Server or even Windows 2000 Server. With the release of Windows 2008, Microsoft again
has introduced a number of new technologies intended to help IT professionals improve
their ability to provide network services to the clients they serve.
I’ve had the opportunity to write a book on every version of Windows Server over the
past dozen years, and when my coauthors and I set out to write this book, we wanted to
once again provide you, the reader, with a lot of really valuable information. Not just
marketing fluff that talks about features and functions, but to really dig down into the
product and share with you best practices on planning, preparing, implementing,
migrating, and supporting a Windows 2008 environment.
Even though Windows 2008 released in early 2008, we’ve been fortunate enough to work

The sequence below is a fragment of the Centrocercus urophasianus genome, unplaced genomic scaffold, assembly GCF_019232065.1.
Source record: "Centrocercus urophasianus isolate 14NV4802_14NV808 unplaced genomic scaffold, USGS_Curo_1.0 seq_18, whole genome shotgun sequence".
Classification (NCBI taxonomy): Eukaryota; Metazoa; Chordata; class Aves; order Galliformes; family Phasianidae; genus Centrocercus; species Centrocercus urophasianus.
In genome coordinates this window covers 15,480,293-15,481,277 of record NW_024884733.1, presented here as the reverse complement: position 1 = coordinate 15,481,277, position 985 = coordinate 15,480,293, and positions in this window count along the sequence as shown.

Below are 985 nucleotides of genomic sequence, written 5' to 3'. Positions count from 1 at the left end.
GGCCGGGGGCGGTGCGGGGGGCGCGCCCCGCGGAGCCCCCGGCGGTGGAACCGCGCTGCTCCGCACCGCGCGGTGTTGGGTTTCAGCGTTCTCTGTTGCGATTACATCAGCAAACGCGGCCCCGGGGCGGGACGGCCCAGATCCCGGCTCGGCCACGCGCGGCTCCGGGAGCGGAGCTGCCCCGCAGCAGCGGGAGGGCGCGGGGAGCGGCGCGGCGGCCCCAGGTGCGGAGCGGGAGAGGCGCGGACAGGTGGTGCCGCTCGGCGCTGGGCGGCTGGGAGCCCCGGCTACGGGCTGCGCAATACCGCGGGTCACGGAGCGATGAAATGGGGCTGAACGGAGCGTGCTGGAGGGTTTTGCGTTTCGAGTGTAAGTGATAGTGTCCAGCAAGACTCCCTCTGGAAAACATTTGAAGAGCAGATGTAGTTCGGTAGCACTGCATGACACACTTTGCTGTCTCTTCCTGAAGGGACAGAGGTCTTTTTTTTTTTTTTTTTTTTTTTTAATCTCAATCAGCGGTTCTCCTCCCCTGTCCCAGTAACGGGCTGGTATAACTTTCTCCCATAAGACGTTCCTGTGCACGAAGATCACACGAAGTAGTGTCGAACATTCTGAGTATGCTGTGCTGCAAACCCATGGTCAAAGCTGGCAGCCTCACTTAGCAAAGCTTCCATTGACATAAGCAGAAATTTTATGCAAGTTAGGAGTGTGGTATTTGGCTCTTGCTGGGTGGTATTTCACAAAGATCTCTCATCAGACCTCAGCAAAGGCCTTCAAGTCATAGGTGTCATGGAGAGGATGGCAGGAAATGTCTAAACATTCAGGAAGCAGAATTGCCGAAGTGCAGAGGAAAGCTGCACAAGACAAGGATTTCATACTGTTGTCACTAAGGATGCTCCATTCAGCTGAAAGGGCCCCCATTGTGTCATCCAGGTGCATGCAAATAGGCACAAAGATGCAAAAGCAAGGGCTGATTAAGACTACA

with Windows Server Codename “Longhorn” since as early as 2005, so we’ve had almost
three full years on an early adopter program. The thing about being involved with a
product so early on is that our first experiences with Longhorn Server were without any
documentation, Help files that provided guidance, or any shared experiences from others.
We had to learn Longhorn Server from experience, usually the hard way, but that has
given us a distinct advantage of knowing the product forward and backward better than
anyone could ever imagine. And we started to implement Longhorn Server in production
environments for a select group of our enterprise customers over a year before the
product release—where organizations were depending on Longhorn Server to run key
areas of their business.
So, the pages of this book are filled with years of experience with Windows 2008, live
production environment best practices, and fully updated RTM code specifics that will
hopefully help you design, plan, prototype, implement, migrate, administer, and support